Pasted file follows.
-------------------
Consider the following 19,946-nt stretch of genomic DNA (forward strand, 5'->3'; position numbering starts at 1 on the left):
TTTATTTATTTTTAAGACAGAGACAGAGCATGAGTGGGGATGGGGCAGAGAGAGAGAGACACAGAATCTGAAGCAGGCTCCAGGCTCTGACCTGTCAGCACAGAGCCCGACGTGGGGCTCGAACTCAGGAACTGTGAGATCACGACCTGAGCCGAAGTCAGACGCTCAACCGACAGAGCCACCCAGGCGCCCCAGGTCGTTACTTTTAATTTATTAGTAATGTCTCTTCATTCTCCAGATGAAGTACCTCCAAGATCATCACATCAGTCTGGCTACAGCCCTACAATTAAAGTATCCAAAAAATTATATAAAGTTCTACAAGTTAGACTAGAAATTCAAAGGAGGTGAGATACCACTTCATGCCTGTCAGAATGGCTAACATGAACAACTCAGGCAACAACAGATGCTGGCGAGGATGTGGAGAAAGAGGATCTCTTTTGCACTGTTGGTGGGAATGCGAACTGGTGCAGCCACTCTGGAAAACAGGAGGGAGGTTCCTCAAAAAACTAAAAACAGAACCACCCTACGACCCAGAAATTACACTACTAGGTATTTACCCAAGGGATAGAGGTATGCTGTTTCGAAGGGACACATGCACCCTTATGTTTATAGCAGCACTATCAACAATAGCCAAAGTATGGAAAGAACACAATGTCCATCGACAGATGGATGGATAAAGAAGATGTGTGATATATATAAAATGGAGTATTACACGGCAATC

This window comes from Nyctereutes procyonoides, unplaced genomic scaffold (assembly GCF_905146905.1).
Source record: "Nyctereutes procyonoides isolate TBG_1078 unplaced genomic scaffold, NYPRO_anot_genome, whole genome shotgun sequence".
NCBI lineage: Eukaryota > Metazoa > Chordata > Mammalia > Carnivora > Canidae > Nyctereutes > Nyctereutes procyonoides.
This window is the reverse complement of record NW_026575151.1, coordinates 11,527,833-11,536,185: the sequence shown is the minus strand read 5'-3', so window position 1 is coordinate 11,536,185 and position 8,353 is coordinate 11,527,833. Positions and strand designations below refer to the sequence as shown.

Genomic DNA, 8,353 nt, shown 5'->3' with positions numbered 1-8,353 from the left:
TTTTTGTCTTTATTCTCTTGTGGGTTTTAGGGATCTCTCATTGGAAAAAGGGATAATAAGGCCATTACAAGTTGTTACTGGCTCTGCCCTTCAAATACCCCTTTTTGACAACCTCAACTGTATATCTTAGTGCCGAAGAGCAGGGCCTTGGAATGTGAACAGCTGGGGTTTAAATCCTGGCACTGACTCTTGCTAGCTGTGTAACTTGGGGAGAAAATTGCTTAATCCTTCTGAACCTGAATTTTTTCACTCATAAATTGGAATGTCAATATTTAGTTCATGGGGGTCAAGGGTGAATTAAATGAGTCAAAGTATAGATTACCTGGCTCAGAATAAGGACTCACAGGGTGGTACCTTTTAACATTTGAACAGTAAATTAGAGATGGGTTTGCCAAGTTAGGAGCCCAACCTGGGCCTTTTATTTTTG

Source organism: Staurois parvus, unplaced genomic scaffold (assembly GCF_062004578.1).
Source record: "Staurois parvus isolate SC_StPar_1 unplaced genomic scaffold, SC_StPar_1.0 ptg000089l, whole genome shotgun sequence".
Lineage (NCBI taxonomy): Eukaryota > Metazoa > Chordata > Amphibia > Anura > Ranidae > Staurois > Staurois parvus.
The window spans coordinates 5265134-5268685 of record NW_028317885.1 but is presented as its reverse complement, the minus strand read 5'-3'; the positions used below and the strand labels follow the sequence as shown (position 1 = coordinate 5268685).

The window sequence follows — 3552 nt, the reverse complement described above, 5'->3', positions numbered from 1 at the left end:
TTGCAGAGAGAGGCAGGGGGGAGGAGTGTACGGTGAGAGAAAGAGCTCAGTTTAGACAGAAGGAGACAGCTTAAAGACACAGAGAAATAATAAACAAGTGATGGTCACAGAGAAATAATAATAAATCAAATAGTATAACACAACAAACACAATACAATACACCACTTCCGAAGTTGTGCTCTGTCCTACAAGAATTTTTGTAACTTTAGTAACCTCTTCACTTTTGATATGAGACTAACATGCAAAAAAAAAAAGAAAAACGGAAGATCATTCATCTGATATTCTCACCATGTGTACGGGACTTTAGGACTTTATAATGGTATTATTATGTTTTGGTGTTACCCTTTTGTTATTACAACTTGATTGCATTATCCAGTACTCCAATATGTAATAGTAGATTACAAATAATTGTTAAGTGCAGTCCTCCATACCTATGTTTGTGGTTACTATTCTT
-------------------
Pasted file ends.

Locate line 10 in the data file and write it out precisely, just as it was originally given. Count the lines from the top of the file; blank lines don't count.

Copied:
Source record: "Staurois parvus isolate SC_StPar_1 unplaced genomic scaffold, SC_StPar_1.0 ptg000089l, whole genome shotgun sequence".